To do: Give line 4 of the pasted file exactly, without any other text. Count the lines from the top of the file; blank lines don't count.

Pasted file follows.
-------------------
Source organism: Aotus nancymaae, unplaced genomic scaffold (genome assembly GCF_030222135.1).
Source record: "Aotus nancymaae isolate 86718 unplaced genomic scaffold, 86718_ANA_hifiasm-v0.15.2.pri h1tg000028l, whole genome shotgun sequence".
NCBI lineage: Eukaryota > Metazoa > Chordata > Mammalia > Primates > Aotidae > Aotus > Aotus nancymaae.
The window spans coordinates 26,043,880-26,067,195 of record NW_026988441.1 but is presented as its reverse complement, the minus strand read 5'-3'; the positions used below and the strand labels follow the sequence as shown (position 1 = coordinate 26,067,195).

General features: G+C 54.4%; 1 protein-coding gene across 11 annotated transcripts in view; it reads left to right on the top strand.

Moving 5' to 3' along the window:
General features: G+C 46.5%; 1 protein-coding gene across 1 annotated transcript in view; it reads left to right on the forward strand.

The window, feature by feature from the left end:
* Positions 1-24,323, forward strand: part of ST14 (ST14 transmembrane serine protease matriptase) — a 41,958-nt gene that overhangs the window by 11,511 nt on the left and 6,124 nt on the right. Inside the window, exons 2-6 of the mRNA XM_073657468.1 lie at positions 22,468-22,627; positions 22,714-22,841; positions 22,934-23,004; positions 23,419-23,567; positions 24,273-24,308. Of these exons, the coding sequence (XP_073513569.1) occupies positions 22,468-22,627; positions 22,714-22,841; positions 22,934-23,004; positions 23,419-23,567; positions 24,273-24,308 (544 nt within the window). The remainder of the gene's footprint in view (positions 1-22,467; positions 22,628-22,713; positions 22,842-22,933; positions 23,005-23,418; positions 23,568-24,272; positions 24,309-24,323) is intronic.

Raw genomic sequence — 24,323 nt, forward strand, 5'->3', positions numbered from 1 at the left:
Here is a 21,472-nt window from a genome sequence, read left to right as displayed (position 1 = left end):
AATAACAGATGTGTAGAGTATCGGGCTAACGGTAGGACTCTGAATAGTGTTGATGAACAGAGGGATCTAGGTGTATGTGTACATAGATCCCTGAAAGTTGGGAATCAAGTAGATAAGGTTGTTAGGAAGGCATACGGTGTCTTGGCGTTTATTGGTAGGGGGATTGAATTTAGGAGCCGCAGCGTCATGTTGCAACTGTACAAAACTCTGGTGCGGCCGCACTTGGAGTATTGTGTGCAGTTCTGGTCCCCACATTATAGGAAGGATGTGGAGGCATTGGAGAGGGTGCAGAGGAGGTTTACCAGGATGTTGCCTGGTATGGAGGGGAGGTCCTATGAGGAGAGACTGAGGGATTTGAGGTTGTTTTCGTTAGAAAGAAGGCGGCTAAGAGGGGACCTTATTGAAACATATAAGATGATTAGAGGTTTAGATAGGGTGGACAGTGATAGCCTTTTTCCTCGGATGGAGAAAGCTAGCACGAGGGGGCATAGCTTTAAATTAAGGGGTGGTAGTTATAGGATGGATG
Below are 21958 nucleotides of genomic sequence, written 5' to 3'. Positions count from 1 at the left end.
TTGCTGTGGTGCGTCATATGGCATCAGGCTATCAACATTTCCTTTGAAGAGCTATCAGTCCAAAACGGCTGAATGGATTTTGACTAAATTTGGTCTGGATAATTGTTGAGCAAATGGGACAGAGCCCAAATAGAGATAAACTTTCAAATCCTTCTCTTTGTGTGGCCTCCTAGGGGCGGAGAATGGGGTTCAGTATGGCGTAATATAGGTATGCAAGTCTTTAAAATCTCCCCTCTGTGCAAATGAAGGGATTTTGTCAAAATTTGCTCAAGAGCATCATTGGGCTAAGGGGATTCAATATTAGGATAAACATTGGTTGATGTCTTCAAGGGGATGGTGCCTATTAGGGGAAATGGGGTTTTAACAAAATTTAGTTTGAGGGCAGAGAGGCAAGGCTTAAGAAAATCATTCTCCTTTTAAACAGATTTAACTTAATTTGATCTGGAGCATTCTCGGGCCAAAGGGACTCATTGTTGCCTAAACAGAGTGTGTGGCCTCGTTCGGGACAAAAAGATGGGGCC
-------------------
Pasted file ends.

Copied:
The window spans coordinates 26,043,880-26,067,195 of record NW_026988441.1 but is presented as its reverse complement, the minus strand read 5'-3'; the positions used below and the strand labels follow the sequence as shown (position 1 = coordinate 26,067,195).